Small business financing in hand, the entrepreneurs faced one other major challenge: while each had significant experience in the food services industry, neither had a background in the distilling industry. For example, Don had worked for the same company his entire career, starting out in local sales, advancing to a regional position, until finally taking over marketing responsibility for North America. Yet neither felt inexperience would stand in the way of success.

“Our history is in marketing,” says Don, “which in this business is crucial. Remember, we’re dealing with an industry that has a lot of old, established brands, which makes it prime for small niche manufactures to get in and carve a nice little piece of business. For the most part everything has been the same in the liquor business for the last 100 years. We felt a small manufacturer could create products the large guys can’t and build a great [small] business.”

To gain the knowledge they needed, the small business owners studied with Kris Berglund at Michigan State University and trained in distillery operation with Alexander Plank and Nick Haase of Christian Carl Distilleries in Germany. Their learning curve was steep but their success curve was equally steep: Starting with premium vodka and gin – and an array of branded shirts, hats, shot glasses, and playing cards – and expanding their product line to include premium whiskey has helped fuel a 100% small business growth rate.

“We’ve grown a lot,” says Don, “But we haven’t needed to grow our employee base. We’ll make 6,000 cases with just three employees – including Kent and me.” Instead of adding employees Dry Fly uses volunteers to bottle their alcohol; by creating a fun social experience the invitation-only Saturday bottling events have been fully booked through March 2010.

The two entrepreneurs use a “divide and conquer” method to run the business the rest of the time. Kent runs the sales and marketing side and spends time with customers while Don takes care of production.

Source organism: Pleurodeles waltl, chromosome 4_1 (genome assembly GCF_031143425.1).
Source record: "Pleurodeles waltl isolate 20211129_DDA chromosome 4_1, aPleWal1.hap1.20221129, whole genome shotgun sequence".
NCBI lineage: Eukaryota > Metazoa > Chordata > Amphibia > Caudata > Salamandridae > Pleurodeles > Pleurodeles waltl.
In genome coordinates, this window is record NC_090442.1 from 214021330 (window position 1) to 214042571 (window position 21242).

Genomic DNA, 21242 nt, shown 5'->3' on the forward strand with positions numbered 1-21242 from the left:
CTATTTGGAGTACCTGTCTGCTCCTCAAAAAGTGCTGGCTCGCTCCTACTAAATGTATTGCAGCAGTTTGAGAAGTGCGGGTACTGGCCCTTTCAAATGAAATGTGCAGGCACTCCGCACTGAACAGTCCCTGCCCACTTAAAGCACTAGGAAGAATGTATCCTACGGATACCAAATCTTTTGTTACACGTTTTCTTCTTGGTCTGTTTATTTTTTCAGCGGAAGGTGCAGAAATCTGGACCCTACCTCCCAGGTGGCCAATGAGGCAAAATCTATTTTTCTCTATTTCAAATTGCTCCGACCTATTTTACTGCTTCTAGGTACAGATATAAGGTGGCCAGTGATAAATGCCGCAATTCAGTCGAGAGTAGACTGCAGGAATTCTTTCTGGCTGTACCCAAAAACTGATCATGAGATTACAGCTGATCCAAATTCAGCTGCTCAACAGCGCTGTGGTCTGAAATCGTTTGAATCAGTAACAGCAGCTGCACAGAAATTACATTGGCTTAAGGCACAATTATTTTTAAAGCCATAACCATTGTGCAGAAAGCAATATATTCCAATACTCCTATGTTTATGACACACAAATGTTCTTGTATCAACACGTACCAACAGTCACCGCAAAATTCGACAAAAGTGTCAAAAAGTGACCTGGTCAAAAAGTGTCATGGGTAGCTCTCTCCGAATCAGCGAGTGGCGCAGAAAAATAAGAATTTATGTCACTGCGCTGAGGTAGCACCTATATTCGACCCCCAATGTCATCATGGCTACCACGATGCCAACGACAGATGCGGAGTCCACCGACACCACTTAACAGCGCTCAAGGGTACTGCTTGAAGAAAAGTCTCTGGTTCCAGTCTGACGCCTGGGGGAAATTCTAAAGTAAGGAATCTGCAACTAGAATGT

So what were the entrepreneurs’ biggest concerns when they started their small business? The same as any new business owner has. Don explains, “Our biggest fears at the beginning were, ‘Can we make a product the market is going to come to? Can we compete? Do we have enough knowledge to run a small business and make it work?’

“I think were lucky enough to have a product that gained great acceptance out of the gate, and when we won some national and international awards for our products, that sure helped.”

“In the beginning we had to beg for distribution, but now we’ve reached the point where we can control our own distribution and choose where to and not go,” Don continues. “Now that we have enough national exposure distributors are coming to us. And we’ve learned to manage the business – it wasn’t always easy, and we definitely had some lean times, but I think that’s all part of the adventure. If everything goes perfectly you don’t learn what being a small business owner is all about.”

Don also offers advice for potential entrepreneurs who dream of starting or buying a small business. “I’m a voracious planner so I think detail planning to the nth degree is really important. Having a [small] business plan that creates a blueprint for what you actually plan on doing is an important aspect. Then I think you just have to have what I call “entrepreneurial blindness” where you’re all in, you’re going, and failure is not an option.”

Speaking of planning, Don and Kent follow a simple growth strategy. “We manage new opportunities by working them into our manufacturing plans to ensure we take care of our customers, stay creative in the marketplace, and build our brand. That’s what we’re all about.”

And Don’s wife? “You know, now she probably thinks I’m brilliant (for starting the business),” he says,” but three years ago when we started that probably wasn’t the case.”